With food allergies, “most college campuses are in the beginning stages of creating systems, structures and policies that provide comprehensive supports, safeguard against accidental ingestions, systematically train key stakeholders in emergency preparedness protocols, and make stock epinephrine widely accessible,” says Dr. Ruchi Gupta. The pediatrician at Lurie Children’s Hospital presented her team’s research at the 2016 American College of Allergy, Asthma and Immunology meeting in San Francisco.
The research team interviewed a variety of people involved in campus life in the Chicago area. These included students with food allergies, their caregivers, those involved in athletics and clubs, food services, health services and management.
Participants noted a need for an approach to dealing with food allergies that spans the campus, not just one area.
Colleges Lack Food Allergy Aid in Sports, Dorms
“Our study found that while many colleges offer support for students with food allergy in the dining hall, the same support doesn’t carry over to organized sports, dormitories or social events,” says Gupta.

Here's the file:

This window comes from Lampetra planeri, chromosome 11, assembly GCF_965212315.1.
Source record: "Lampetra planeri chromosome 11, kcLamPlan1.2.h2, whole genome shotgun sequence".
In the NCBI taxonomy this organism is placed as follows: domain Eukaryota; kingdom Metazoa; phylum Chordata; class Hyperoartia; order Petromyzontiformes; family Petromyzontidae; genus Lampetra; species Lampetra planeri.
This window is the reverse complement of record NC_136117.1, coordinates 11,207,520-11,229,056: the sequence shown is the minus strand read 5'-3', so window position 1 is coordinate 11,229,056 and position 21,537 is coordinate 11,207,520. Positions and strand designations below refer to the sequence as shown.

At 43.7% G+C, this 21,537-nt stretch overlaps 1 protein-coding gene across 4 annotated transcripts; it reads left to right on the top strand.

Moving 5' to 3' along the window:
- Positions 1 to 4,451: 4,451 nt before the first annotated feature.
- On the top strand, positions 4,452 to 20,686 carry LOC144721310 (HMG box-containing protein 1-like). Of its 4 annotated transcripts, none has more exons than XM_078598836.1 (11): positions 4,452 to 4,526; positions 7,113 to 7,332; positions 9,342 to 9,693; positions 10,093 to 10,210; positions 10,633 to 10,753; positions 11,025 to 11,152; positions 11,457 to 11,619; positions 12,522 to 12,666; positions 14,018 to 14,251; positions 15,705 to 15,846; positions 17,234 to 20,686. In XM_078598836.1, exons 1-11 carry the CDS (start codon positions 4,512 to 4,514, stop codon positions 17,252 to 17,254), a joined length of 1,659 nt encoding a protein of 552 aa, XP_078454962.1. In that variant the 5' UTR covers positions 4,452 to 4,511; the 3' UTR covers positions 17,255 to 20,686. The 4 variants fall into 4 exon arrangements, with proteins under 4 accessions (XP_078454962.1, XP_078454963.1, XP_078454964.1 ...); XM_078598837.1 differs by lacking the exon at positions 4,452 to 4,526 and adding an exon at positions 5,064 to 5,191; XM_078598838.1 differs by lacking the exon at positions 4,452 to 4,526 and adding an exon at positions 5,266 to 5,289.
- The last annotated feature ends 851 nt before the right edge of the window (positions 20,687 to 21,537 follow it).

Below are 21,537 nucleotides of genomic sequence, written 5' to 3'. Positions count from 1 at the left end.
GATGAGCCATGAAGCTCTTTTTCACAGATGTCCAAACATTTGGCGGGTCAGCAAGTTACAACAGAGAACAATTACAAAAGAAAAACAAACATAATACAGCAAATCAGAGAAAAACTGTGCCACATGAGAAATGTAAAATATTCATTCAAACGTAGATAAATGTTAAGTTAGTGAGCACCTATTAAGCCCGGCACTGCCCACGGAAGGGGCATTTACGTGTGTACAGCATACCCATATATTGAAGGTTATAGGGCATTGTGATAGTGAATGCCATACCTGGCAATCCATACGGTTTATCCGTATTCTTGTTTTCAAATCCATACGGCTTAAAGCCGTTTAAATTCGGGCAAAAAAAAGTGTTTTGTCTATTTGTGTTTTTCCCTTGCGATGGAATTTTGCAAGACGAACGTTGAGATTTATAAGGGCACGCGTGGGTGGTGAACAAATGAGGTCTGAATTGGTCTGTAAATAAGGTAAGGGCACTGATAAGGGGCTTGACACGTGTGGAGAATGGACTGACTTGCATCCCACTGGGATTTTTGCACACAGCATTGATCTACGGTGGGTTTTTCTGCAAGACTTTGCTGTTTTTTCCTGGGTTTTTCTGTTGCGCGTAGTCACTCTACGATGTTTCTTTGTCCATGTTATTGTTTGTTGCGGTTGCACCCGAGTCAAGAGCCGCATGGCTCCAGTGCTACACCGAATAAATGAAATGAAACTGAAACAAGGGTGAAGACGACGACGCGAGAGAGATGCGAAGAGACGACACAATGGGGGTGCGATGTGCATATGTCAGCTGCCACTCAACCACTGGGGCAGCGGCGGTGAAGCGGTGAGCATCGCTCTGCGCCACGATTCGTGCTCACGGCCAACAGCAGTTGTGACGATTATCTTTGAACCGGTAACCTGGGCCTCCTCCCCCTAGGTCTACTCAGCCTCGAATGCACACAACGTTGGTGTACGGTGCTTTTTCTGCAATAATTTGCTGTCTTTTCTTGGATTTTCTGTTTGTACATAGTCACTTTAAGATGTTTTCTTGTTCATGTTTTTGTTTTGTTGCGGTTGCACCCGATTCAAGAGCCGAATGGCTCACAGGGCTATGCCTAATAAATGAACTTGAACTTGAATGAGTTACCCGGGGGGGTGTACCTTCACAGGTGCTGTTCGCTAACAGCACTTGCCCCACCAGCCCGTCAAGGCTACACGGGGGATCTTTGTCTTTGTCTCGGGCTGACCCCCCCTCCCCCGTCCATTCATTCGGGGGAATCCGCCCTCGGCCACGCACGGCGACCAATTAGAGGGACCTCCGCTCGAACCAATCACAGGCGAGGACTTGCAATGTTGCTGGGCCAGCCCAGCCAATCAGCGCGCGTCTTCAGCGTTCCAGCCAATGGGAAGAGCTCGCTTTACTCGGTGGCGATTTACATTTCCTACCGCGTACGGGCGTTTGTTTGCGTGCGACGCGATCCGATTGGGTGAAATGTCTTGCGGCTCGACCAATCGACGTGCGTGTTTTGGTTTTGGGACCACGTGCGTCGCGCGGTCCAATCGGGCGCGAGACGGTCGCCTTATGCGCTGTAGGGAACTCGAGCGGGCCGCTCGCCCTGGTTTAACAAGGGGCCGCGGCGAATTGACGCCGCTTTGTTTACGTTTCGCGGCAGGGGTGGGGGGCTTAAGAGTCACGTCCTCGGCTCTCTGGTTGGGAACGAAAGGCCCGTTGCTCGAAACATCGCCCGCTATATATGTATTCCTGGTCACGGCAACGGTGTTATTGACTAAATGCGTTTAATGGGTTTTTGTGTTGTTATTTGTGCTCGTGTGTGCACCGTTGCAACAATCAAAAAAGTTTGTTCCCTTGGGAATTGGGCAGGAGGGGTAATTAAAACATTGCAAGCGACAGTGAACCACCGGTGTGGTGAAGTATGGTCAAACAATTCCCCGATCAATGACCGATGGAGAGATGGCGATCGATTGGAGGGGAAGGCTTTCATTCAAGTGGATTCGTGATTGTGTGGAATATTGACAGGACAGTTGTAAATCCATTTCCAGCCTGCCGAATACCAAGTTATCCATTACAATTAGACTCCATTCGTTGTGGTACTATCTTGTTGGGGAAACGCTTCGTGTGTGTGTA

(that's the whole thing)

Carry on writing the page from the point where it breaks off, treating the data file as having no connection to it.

Communicating the needs of a student managing food allergy was also proving burdensome. “Parents tell us they need to educate everyone, literally everyone. From professors, to other students, the librarian and the person putting food on your kid’s plate,” says Gupta. “Overwhelmingly, the respondents indicated that the burden of the disease was placed on the individuals and families when transitioning to college.”
The authors said students indicated they are willing to work with school officials to educate other students and administrators. As well, the students’ peers told researchers that peer training, awareness (through signage, etc.) and increased epinephrine access would be most helpful.